I've been toying for some time with a class proposal for 5e. I think it might make a lot of different play styles happy and that is what is intriguing me. I think you could add about any flavor you like to the concept so I won't dwell on flavor. I'm mostly going to concentrate on mechanics.
One problem rampant in the edition wars is the disconnect between the way the classes work and the differences of opinion on play balance and the importance of play balance. One common refrain is that wizards in prior editions had too much flexibility. They were too quick to steal the thunder of the rogue via knock or invisibility. The other side though groans at the loss the game takes when such magic is removed. D&D just isn't D&D without the utility magic.
My solution with the Mage is to use a concept 4e originated (at least in D&D) for tracking the duration of conditions. Instead of keeping absolute durations and forcing the chore of tracking everything you instead rolled a saving throw every round. This created an average duration but with some uncertainty. Practically there was a bell curve that represented duration and that worked well. So my idea for the Mage is to do something similar but with a twist.
The Mage starts out with five spell points. Each time he tries to cast a spell he rolls a check against a spell DC and if successful nothing changes. If though he does not succeed then he loses a spell point. If the spell points ever reach 0 then the Mage can no longer cast spells. The mage is permitted to recover 1 spell point for each hour of sleep or period of total relaxation. Standing guard or walking is not permitted.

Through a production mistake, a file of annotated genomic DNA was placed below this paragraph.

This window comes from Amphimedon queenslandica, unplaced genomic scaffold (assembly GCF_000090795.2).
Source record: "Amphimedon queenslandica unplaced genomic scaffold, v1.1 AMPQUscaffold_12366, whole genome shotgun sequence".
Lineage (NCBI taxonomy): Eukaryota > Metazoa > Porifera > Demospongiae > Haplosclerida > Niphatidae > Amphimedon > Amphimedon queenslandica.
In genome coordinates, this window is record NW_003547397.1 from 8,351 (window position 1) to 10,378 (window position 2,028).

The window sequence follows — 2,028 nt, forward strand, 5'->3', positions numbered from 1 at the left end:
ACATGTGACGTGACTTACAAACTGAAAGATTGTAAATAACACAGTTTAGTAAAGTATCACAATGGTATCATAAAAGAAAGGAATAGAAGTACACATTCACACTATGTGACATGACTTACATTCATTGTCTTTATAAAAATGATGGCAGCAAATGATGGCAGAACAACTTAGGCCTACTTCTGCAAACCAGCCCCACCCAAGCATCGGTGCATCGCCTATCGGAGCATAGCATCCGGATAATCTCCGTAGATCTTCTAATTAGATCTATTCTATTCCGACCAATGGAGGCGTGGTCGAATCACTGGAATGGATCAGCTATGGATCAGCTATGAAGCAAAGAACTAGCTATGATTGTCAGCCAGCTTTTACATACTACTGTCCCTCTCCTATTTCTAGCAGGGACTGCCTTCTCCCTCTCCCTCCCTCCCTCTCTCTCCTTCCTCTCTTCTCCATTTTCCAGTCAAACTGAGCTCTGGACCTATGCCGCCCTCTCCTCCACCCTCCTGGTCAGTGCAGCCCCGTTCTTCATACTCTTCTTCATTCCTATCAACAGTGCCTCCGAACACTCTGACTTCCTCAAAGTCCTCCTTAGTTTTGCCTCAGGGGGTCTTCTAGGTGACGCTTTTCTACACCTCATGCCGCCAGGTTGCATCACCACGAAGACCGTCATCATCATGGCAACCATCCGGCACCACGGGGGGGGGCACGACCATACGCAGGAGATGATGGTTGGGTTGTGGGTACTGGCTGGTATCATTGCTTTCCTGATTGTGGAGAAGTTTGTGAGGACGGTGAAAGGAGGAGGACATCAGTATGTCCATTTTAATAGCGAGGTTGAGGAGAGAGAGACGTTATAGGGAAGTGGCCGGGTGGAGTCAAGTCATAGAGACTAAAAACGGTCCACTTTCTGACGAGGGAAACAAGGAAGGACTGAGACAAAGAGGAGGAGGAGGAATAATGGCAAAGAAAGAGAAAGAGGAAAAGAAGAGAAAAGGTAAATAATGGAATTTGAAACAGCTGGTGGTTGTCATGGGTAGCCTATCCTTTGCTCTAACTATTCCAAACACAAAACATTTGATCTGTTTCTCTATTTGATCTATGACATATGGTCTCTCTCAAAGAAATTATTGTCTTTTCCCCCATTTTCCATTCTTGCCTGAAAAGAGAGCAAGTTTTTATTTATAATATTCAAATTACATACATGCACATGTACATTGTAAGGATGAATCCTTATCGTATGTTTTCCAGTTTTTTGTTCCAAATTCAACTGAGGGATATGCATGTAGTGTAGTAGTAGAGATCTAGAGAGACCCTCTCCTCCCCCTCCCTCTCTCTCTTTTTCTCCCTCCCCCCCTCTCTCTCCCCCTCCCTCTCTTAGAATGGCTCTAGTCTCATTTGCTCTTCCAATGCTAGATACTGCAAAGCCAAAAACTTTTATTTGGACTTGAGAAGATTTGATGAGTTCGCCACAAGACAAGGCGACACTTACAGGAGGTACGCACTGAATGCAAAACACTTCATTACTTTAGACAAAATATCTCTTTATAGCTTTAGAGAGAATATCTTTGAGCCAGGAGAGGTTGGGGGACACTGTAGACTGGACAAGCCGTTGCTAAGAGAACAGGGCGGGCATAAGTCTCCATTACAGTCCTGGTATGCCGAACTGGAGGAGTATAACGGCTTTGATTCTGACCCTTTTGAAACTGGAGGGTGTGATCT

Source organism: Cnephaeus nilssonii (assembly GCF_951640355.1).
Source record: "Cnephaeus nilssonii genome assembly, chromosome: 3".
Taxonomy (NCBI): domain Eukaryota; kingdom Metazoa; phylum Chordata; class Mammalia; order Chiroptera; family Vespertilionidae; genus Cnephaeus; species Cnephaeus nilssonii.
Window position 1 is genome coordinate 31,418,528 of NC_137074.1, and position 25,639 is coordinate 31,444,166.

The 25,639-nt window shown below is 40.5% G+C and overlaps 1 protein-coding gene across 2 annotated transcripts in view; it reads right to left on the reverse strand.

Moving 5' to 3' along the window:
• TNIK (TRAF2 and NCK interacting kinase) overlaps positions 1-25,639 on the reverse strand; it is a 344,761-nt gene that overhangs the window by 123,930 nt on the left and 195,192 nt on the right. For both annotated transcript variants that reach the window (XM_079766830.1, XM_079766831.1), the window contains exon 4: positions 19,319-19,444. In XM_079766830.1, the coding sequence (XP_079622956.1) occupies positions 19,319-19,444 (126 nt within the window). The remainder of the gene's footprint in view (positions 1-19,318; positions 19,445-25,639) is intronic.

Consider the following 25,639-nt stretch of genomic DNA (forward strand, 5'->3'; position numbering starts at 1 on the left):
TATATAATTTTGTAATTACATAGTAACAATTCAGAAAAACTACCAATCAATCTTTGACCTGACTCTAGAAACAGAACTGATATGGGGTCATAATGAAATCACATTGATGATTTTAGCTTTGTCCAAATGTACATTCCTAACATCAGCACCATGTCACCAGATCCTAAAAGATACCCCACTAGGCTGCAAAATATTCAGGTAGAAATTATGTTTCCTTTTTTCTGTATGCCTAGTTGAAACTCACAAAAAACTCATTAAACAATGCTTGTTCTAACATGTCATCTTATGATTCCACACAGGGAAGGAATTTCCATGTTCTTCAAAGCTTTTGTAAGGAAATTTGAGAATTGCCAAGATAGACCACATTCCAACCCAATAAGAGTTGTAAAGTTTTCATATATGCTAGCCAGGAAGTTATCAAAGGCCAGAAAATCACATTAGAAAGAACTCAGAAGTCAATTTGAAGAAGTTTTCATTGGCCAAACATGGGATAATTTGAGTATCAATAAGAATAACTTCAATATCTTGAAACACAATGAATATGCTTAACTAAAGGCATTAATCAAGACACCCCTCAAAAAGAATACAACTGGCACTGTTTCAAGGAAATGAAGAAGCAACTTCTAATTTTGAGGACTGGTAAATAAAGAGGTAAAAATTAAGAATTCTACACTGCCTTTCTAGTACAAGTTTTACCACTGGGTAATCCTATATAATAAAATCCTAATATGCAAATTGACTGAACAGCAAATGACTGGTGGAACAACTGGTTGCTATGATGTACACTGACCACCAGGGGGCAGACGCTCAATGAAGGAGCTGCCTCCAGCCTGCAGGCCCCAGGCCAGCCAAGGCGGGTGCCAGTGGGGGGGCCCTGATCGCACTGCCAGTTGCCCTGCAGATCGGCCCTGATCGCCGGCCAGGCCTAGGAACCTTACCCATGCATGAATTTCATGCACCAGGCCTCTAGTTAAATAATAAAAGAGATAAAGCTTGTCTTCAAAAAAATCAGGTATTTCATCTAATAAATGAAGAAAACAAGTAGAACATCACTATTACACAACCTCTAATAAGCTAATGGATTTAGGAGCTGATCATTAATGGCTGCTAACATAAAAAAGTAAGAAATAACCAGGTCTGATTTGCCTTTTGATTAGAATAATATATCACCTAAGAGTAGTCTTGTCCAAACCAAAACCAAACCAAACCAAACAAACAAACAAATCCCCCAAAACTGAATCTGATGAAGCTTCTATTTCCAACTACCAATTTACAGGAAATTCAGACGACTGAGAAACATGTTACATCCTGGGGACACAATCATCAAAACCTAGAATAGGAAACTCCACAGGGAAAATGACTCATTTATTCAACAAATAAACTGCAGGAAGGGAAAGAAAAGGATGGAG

Computing the DC. It might seem at first glance that some linear formula based upon level of the spell vs. level of the caster would be the best way to compute DC. It is not. High-level spells are never easy to cast, no matter your level, and they always come with a risk. This will encourage the Mage to not cast spells needlessly especially outside of combat.
Ok so here is the formula for computing the DC.
Spell level * 4 - caster level.
Roll an unmodified d20 against this DC. The advantage to this system is that you can fully pre-compute the DCs for all your spells. Then when the Mage is ready to make a check he simply rolls against this pre-computed DC. Optionally a roll of one always causes a spell point loss but some may dislike it. No spell over 5th would ever be automatic anyway.
That’s the basics of the class. You could add a material components and give a minor bonus like +1 or +2 for an expensive component. You could give a ritual casting bonus for when you are not in combat. I wouldn’t want it to be too much but +4 might work.
For a bookish wizard type variation, I would limit the spells known at any given moment to their prime attribute. Thus an 18 intelligence could in theory prepare up to 18 spells. When a Mage qualified for a new level of spell, he would get learn one more and that's it. All the rest he has to find while adventuring. I would though allow the wizard to have as many spells as he wants in his spell book and swap them once per day with the one's he has prepared.
For a more sorcerous variation, I would allow more spells known at level up but no book.
Advantages of this system
If five spell points is the wrong number and even I think it might be a tiny bit low, I toyed with everything between five and eight, then just adjust. I liked eight because of eight hours of rest gets them all back. People wanting more or less magic though could get it my changing that one number.
A Mage never wants to cast a spell if he doesn’t have to because he could always lose a spell point. He won’t be casting knock if a rogue is in the group. But he might if the rogue fails the DC and the situation is desperate.
The Mage has a lot of the flexibility of older editions but not really the staying power. So practically he has eighteen spell choices but depending on the levels prepared he might find his spell points dropping fast if he goes nova very much or over does the utility. I hope this approach would satisfy the utility loving wizard people from 3e while not going so overboard powerwise that the 4e people hate the concept.